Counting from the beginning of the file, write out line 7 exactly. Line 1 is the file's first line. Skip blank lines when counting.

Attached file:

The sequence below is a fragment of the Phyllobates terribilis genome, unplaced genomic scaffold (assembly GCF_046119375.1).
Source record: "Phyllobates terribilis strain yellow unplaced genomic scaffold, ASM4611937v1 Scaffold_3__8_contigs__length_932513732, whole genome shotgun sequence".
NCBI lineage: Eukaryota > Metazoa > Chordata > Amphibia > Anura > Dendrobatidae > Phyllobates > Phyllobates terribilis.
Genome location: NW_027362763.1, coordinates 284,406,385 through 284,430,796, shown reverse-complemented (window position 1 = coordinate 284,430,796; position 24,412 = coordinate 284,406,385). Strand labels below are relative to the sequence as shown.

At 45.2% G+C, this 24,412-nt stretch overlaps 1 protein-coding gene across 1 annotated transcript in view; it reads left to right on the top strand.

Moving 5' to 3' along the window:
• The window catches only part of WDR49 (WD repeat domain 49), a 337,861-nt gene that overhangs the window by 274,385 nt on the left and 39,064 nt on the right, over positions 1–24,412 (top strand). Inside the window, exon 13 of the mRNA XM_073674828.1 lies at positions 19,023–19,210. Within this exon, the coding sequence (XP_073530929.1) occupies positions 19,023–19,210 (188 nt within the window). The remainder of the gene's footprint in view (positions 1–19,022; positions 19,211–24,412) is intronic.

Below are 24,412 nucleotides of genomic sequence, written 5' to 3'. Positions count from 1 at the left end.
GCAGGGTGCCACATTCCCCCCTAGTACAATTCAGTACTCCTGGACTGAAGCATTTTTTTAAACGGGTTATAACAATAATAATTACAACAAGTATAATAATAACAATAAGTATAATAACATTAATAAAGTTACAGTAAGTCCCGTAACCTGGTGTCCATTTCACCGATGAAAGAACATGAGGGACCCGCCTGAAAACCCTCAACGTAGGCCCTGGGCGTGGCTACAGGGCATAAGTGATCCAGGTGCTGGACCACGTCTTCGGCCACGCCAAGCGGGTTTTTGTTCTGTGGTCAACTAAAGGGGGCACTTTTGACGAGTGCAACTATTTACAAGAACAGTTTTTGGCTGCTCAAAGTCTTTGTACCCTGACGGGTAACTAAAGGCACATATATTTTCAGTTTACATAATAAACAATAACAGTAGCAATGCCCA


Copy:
• The window catches only part of WDR49 (WD repeat domain 49), a 337,861-nt gene that overhangs the window by 274,385 nt on the left and 39,064 nt on the right, over positions 1–24,412 (top strand). Inside the window, exon 13 of the mRNA XM_073674828.1 lies at positions 19,023–19,210. Within this exon, the coding sequence (XP_073530929.1) occupies positions 19,023–19,210 (188 nt within the window). The remainder of the gene's footprint in view (positions 1–19,022; positions 19,211–24,412) is intronic.